I need to make a quick rant here. Fuck germans and fuck americans, and in that I partly include myself before this trip. Okay, okay, not all of them. But after being in Macedonia where I really got to see a culture of incredibly friendly people, coming to touristy Greece and seeing how people from other cultures behave really got on my nerves. While I was looking at this smaller building next to the Parthenon I was reading an information plaque when a man walked up next to me to read it. I pointed out to him that this building was “originally a temple for the gods under greek control, then a church under roman control and then later a house under turkish control.” I made a joke that the neighbors must have been jealous, to which he made a half-ass snicker, and then said something else. I heard the accent, so I asked where he was from and as expected he replied “Germany”, to which I replied, “Wo kommst du hier?”. (where are you coming from), hoping for a more specific answer. He goes “yeah yeah yeah” and waves his hand as if, “okay, you had your fun. I get it” What exactly is it that makes it special for him, that he can speak my language to me, but then when I speak his language he patronizes me and refuses to reply in german? I tried to continue for moment, he explains that he’s from this small town in south west Germany, i.e. I’m sure you’ve never heard of it. I nag him on to give me the name, and what do you know, it’s Freiburg. I was there. I know about it. I tried maybe one more time to carry on a conversation that he stopped in its tracks and then he walked off. I don’t know what it is, but I’m starting to realize that there is a very different attitude in these other countries, at least specifically in comparison to Germany and the US. (I had some similar run-ins with Americans). They look at you like you’re trying to rob them. In Macedonia, yes people are poor, but shit, at least they’ll give you the time of day. I’m in Jerusalem right now, writing this, and I’ll get into more of this in an upcoming post (look for the one titled in Hebrew). Okay, deep breaths.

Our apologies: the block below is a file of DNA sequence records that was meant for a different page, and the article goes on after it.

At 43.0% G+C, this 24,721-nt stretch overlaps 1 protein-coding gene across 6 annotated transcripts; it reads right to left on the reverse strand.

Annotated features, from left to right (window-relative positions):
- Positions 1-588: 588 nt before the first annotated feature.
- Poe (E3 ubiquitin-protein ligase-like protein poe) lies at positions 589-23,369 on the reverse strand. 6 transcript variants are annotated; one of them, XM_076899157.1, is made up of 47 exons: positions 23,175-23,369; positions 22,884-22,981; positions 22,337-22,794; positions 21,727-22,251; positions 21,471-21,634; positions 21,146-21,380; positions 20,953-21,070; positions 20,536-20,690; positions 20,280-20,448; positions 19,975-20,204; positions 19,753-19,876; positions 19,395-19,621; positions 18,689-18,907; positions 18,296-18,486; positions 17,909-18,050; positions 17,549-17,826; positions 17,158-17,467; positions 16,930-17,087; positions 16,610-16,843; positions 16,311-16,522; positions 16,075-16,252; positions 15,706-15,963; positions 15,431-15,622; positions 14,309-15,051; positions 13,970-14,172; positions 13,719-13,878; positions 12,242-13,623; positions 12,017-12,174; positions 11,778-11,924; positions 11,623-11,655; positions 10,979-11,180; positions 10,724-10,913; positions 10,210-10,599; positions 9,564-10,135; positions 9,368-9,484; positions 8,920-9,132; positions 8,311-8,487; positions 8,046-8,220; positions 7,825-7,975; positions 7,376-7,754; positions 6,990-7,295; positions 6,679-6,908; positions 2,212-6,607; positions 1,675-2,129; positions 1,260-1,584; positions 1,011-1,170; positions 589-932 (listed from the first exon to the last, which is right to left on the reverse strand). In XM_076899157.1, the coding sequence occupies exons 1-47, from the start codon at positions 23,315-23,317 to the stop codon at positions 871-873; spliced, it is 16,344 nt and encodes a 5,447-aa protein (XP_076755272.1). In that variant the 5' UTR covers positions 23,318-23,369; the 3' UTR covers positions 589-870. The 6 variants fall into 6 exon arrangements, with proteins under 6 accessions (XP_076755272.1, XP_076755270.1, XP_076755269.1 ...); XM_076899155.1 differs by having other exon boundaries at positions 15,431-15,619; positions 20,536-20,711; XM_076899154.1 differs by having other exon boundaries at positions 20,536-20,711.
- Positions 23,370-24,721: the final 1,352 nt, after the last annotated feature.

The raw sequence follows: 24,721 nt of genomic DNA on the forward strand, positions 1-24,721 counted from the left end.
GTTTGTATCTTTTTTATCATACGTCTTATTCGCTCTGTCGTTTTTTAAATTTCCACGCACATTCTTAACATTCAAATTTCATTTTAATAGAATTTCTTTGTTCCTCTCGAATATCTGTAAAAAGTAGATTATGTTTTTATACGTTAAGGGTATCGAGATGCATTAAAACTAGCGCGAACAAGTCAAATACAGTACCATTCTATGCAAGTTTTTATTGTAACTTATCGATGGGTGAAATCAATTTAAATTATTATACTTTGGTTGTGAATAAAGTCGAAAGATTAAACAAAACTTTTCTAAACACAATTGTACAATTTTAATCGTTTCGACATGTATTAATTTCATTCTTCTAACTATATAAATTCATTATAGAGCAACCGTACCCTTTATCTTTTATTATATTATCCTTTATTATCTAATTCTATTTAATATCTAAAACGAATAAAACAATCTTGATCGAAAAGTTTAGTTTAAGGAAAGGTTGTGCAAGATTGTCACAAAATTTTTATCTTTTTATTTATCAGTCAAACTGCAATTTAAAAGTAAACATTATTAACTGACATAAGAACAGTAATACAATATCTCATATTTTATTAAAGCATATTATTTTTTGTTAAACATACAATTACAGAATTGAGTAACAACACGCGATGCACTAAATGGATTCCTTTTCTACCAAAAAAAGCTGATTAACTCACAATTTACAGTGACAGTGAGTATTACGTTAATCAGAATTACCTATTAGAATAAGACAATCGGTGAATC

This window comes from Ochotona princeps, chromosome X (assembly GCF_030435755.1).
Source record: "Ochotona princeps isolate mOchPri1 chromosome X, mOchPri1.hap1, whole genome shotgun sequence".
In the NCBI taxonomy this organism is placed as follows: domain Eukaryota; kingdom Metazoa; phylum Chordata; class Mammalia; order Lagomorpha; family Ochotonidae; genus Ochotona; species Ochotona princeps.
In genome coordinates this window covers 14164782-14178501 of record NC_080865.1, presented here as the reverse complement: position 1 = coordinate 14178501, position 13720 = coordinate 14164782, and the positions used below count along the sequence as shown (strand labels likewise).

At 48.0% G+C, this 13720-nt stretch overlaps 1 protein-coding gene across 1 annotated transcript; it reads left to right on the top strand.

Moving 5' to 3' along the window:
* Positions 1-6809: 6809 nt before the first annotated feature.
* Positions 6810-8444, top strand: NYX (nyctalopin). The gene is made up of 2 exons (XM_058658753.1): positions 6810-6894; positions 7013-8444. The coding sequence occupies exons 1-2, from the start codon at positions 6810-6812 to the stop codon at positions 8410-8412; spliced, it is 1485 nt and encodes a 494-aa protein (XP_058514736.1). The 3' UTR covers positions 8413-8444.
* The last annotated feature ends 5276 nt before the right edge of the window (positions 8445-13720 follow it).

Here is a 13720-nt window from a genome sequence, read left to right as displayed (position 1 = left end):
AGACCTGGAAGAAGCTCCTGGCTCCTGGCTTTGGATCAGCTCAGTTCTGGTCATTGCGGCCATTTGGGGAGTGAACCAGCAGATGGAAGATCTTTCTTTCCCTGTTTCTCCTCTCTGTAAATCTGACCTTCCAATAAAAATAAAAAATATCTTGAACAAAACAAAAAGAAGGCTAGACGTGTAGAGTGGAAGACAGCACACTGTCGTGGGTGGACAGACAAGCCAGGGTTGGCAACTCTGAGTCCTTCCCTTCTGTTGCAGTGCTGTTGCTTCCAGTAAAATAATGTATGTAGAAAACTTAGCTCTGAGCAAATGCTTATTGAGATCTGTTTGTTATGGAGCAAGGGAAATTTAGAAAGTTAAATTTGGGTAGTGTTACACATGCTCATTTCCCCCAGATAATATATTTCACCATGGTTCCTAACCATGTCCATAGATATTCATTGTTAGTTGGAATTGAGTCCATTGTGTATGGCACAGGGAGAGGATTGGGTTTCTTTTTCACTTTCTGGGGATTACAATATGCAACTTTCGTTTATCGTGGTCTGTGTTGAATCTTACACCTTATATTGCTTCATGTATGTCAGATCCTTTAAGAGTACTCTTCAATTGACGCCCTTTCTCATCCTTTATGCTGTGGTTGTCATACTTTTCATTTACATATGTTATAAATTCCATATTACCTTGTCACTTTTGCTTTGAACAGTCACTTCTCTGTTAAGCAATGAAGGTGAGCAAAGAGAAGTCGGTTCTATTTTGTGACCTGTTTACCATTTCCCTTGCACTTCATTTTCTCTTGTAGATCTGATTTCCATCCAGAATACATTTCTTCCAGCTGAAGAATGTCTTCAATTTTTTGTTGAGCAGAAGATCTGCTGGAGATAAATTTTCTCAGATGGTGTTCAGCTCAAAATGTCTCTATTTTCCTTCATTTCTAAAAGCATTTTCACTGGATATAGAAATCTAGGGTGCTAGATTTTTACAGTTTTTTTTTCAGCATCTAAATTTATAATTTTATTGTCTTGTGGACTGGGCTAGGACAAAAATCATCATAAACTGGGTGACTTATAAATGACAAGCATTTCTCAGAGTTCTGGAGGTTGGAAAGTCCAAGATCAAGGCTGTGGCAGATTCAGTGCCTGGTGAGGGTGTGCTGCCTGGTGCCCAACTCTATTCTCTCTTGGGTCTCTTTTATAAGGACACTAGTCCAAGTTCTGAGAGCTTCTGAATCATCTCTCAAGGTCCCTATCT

So along those same lines, I met a Greek guy who gave me a whole bunch of information about Athens and was incredibly friendly. He said that the nearby Acropolis museum was a must see, so I used the waning rest of my time to check it out.

The museum was pretty sweet. Very cheap too. Looking at the artifacts I was just imagining how frickin’ cool it would have been to dig these things up; to be brushing through some dirt and then find a gold coin that dates back 2300 years. Insane. One of the coolest things was actually these models of acropolis that showed what the entire city of Athens looked like during different centuries. Check out the photos!

There was also a huge lego set of Acropolis. I bring this up really just because I want to mention that I chatted with two girls that were also looking at the lego set at the same time. One of them was from Athens and the other was originally from South Africa but she happens to now be living in Paphos, Cyprus, where I was flying out to that night! The local gave me a recommendation for the best gyro in Athens and I exchanged contact info with the girl from Paphos, so that we could hang out the next day. These are things I don’t think I may have even done before having gone on this trip, but the more I observe, the more I experience, the more I realize that people are really nice and there are a lot of awesome people in the world and in general, it doesn’t hurt to ask.

So I left the museum, stopped by a few more historical sites on my walk back to meet up with Kristina. Saw a cat park where a man was feeding…it must have been 30 cats. Weird.

Got to Sabbas and ordered both the chicken and the lamb gyros because why not? (They were only 2.20€). And then we were on our way to the airport!